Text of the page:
Rhizoids arise over the entire undersurface of the thallus. The usual type are narrow, thick-walled rhizoids nine microns to twenty-five microns in width, some of the wider ones growing straight down into the soil, and others lying parallel to the surface of the thallus and tending to aggregate in a brown tuft along the middle line. A few have rudimentary pegs especially near the proximal

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Text-Fig. 1.
Fig. 1.—Portion of a male plant. × 1. Fig. 2.—Outline drawing of an antheridial receptacle in vertical section, showing its relation to the thallus apex. e. elongated cells. × 27. Fig. 3.—Portion of a female plant. The capsule on the left is mature; the one in the centre has opened; that on the right shows the margins curled up exposing the spores and elaters. × 1. Fig. 4.—Outline drawing of a vertical section of an archegonial cavity, in which not all the archegonia were mature. e. elongated cells, r. receptacle. × 20. Fig. 5.—Outline drawing of a vertical section of the thallus apex showing the position of the mucilage hairs relative to the apical cell. a. apical cell. × 75. Fig. 6.—Horizontal section of the thallus apex. a. apical cell. × 230.

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end, but the majority show no signs of pegs. In the central region of the thallus occur rhizoids of a different kind. Thin-walled and of diameter 25 to 35 microns, they are of the smooth type and always grow straight down into the soil.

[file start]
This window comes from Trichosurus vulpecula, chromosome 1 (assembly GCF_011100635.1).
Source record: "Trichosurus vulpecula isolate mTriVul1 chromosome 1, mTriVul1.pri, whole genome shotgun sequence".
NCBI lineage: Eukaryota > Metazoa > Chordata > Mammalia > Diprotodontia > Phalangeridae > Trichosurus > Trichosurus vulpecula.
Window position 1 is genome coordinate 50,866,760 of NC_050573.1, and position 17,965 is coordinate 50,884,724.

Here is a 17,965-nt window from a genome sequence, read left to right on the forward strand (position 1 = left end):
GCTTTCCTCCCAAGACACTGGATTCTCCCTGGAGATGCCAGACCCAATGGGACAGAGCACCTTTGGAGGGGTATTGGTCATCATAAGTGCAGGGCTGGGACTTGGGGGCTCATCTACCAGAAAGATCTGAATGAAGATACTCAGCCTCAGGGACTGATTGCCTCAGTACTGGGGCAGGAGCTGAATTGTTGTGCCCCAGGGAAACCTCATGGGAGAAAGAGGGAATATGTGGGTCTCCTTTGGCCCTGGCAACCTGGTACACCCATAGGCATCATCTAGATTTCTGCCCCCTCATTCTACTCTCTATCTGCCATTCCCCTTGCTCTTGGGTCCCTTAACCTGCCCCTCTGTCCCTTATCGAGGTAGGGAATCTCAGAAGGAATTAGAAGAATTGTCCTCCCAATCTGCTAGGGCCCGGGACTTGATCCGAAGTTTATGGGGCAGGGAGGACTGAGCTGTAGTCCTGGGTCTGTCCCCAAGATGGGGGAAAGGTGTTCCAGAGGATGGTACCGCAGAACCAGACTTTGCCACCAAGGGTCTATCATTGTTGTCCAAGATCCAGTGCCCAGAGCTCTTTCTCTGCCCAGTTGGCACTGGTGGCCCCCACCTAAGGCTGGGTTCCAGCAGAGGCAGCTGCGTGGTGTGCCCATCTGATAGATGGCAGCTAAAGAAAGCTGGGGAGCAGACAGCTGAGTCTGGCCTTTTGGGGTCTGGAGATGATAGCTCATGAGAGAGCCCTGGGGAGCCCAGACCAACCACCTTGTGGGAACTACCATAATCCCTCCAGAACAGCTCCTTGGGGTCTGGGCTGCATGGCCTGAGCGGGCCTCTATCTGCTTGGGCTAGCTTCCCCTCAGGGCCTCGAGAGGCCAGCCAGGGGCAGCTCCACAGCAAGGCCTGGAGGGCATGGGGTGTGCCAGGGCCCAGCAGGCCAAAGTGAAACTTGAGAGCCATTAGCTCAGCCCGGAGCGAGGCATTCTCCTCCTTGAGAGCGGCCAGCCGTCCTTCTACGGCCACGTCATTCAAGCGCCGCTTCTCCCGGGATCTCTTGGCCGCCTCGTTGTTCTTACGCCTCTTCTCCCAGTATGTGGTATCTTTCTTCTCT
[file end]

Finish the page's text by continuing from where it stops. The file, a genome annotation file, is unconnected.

Growth of the thallus takes place from a wedge-shaped apical cell with four cutting faces which lies at the base of an apical notch (figs. 5 and 6). On the ventral side of the notch large mucilage hairs arise and overlap one another enclosing the apex (fig. 5). These hairs wither off at a short distance posterior to the growing point.

Structure And Development Of The Antheridial Receptacle And The Antheridia

The form of the antheridial receptacle and the structure and development of the antheridium were found to correspond with the description given by Johnson (Johnson, 1904), except that in M. forsteri the receptacle is shorter, being two to three mm. long and three to four mm. wide. Sometimes a dichotomy occurs while the receptacle is forming and then two receptacles merge. In each receptacle there are twenty-five to fifty antheridia formed acropetally in radiating rows. The apex later continues the normal thallus growth leaving the receptacle as a flat cushion on the dorsal surface of the thallus (fig. 2).